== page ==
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Review: Haha #2

Haha #2

In the second issue of W. Maxwell Prince‘s clown-themed anthology Haha, he teams up with artist Zoe Thorogood and colorist Chris O’Halloran to tell yet another story of a sad clown. This time, a clown-themed burlesque dancer named Rudy thinks back to the tragic life of her mother, who suffered from psychosis and was a sex worker that dressed up as a clown. One day, she had a breakdown and took Rudy with her on a fruitless quest to Funville aka the amusement park that closed in Haha #1. There are some sweet moments like the mom putting a red nose on Rudy or shooting off fireworks together, but for the most part, Haha #2 is a bleak, hopeless character study about how switching up the scenery won’t change your path in life as Rudy ends up being a clown like her mother. She is a little bit more self aware one as demonstrated through Prince’s narration and framing device

Like the previous issue in the series, Haha #2 plays with both the humor and creepiness of clowns in pop culture to tell a story about the dark, twisted side of the human psyche. However, in his portrayal of (mainly) the mom and Rudy, W. Maxwell Prince leans on harmful stereotypes that sex workers or folks that work in sex work adjacent professions are mentally ill or have bad childhoods. Child abuse and sex work are difficult topics to write about, and it seems like Prince blows by them to tell a story filled with unease and tension. However, his portrayal of Rudy is much better than her mother’s thanks to the narrative caption that give her thoughts and perception of her childhood.

Zoe Thorogood’s art complements these captions as the clown imagery represents hope or a mask to make money or wall one’s self off from the world depending on the context. For example, she draws the mom and Rudy with smiling expressions as they run away from home with the red nose as a symbol of their bond. In a different context, this would be a sweet moment, but Chris O’Halloran’s dark color palette creates a sense of impending doom. And little by little, Rudy’s childhood is chipped away as her mom comes back with bruises from one of her clients, props up books so 12 year old Rudy can drive on the highway, and finally, makes her hide in a closet while she has sex with one of her johns. The scene where Rudy comes at the man with her mom’s razor shows her trauma bond to her mom, and then O’Halloran explodes in intense colors as the tragedy unfolds.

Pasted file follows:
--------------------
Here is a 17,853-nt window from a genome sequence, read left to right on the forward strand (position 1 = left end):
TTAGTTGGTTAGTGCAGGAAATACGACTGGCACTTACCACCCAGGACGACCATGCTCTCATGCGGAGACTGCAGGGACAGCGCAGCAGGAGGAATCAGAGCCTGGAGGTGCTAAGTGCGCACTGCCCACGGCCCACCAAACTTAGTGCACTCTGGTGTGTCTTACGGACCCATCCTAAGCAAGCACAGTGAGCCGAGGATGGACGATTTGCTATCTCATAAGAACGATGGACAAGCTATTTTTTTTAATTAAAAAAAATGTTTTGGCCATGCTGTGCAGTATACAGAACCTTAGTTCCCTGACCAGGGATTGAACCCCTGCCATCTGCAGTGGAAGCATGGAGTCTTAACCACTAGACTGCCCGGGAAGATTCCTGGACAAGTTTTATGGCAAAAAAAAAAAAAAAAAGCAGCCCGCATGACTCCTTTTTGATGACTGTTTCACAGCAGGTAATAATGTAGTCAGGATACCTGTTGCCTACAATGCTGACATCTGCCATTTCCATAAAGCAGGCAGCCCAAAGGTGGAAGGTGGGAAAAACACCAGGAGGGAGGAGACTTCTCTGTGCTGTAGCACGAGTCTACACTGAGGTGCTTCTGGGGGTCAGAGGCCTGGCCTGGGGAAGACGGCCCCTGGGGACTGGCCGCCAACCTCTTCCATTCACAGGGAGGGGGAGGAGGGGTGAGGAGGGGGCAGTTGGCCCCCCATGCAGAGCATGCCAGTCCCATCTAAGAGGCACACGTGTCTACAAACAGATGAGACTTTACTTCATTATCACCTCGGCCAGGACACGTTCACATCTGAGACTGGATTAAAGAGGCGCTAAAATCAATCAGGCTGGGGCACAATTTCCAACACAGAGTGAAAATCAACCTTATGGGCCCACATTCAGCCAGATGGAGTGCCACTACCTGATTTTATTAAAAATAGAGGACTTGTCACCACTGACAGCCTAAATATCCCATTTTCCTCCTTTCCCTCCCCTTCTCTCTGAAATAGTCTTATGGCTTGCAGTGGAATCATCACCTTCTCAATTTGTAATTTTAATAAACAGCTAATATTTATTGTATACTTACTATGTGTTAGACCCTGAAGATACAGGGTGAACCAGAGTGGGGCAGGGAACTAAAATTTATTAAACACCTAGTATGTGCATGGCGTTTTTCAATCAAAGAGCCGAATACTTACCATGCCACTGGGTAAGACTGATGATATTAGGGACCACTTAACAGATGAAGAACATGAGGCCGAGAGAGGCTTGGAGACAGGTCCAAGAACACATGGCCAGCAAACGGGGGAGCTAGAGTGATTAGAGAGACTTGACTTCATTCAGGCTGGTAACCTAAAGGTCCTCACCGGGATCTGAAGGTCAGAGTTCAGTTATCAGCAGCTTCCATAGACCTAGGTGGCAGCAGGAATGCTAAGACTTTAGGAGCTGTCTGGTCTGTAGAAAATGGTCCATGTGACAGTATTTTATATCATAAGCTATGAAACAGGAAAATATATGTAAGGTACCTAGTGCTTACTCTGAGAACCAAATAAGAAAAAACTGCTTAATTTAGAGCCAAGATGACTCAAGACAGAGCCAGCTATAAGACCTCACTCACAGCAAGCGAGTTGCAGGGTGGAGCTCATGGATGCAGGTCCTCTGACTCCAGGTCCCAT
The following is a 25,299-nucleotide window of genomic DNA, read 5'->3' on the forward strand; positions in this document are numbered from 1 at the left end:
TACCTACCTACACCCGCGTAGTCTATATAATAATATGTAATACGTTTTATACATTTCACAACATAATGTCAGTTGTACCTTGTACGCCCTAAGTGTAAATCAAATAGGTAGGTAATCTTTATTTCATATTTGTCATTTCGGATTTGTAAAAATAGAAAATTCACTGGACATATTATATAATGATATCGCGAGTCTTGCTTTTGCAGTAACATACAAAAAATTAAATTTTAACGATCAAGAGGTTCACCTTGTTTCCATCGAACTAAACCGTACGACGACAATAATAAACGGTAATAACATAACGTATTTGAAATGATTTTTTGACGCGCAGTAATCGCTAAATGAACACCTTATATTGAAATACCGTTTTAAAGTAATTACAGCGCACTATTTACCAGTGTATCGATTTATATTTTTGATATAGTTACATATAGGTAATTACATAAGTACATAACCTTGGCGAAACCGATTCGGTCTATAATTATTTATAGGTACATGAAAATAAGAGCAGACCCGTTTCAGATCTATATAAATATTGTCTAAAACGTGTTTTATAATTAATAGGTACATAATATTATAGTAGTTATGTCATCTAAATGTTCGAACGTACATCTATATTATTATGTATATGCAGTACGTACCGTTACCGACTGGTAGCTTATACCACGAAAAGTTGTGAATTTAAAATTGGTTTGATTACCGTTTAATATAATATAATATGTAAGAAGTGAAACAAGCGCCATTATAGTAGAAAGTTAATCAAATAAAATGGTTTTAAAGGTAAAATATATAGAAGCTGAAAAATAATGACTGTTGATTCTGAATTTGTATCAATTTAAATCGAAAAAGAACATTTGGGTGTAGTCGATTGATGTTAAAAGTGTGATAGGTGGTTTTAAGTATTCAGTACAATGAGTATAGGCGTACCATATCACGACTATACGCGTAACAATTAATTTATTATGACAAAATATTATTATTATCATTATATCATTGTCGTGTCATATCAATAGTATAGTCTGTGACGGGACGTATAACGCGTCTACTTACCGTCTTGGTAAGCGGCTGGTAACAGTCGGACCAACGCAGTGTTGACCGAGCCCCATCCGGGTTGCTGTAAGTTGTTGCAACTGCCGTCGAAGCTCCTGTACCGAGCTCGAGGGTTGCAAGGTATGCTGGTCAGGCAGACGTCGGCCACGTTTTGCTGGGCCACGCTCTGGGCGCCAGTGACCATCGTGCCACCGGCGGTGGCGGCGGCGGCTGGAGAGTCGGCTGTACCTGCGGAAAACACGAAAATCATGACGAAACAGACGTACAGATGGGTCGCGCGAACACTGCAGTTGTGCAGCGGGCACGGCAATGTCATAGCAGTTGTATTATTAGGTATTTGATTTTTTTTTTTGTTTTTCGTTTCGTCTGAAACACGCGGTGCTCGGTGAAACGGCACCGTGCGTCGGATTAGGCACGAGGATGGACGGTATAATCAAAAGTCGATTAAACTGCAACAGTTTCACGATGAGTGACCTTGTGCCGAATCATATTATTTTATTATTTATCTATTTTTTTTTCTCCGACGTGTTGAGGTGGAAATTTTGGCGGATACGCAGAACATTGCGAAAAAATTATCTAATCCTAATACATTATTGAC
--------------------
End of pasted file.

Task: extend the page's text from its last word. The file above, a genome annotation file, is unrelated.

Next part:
Even if W. Maxwell Prince might lean into one too many stereotypes in his portrayal of the mom in Haha #2 (I mean she doesn’t even get a name), Thorogood does an excellent job conveying her various moods through facial expressions, body language, and even the way her hair moves or she is positioned on a panel. When the vaunted destination of Funville turns out to be a bust complete with an “F” that is drooping down on the sign, Thorogood doesn’t show the mom or Rudy’s faces: only their backs. This allows the readers to drink in the destitute nature of Funville and realize that all the running away, abuse, manipulation, and even murder is all for nothing. Two pages later, Thorogood draws the mom holding her face in her hands to show both the shattered dream and her negative feelings about how this effected her daughter. It’s a moment of lucidity, and the future burlesque dancer, Rudy, slips into her first “role” that of mother and comforter.

Haha #2 continues this series’ throughline of portraying fucked up family dynamics although it seems like writer W. Maxwell Prince bit off a little more than he could chew in tackling child abuse and sex workers as Rudy is a three-dimensional character, and her mother isn’t. Still, this comic is still worth checking out for Zoe Thorogood’s art alone as she continues to exhibit her mastery of creating empathy for characters through eyes, hair, and facial expressions. Thorogood is also one of my current favorite storytellers, and Haha #2 is great to flip through and look at the moments between moments as she crafts the character of Rudy with the help of Prince’s at-times, poignant captions.

Story: W. Maxwell Prince Art: Zoe Thorogood
Colors: Chris O’Halloran Letters: Good Old Neon
Story: 7.5 Art: 9.2 Overall: 8.3 Recommendation: Buy

Image Comics provided Graphic Policy with a FREE copy for review

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